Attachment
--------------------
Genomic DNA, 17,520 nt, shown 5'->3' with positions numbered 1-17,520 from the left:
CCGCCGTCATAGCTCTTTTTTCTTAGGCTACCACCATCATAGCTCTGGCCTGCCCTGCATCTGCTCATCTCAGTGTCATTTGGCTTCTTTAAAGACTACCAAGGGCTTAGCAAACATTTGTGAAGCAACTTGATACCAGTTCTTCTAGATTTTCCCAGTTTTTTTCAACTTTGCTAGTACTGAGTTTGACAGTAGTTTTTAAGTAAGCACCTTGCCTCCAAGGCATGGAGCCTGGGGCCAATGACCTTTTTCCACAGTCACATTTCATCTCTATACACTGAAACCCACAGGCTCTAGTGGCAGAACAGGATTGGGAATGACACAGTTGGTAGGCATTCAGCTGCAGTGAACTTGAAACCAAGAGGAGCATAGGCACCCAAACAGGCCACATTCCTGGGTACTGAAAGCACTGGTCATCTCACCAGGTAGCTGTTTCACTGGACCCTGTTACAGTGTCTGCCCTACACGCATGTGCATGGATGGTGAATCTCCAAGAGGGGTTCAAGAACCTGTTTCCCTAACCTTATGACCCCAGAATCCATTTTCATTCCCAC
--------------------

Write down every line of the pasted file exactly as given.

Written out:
Genomic DNA, 17,520 nt, shown 5'->3' with positions numbered 1-17,520 from the left:
CCGCCGTCATAGCTCTTTTTTCTTAGGCTACCACCATCATAGCTCTGGCCTGCCCTGCATCTGCTCATCTCAGTGTCATTTGGCTTCTTTAAAGACTACCAAGGGCTTAGCAAACATTTGTGAAGCAACTTGATACCAGTTCTTCTAGATTTTCCCAGTTTTTTTCAACTTTGCTAGTACTGAGTTTGACAGTAGTTTTTAAGTAAGCACCTTGCCTCCAAGGCATGGAGCCTGGGGCCAATGACCTTTTTCCACAGTCACATTTCATCTCTATACACTGAAACCCACAGGCTCTAGTGGCAGAACAGGATTGGGAATGACACAGTTGGTAGGCATTCAGCTGCAGTGAACTTGAAACCAAGAGGAGCATAGGCACCCAAACAGGCCACATTCCTGGGTACTGAAAGCACTGGTCATCTCACCAGGTAGCTGTTTCACTGGACCCTGTTACAGTGTCTGCCCTACACGCATGTGCATGGATGGTGAATCTCCAAGAGGGGTTCAAGAACCTGTTTCCCTAACCTTATGACCCCAGAATCCATTTTCATTCCCAC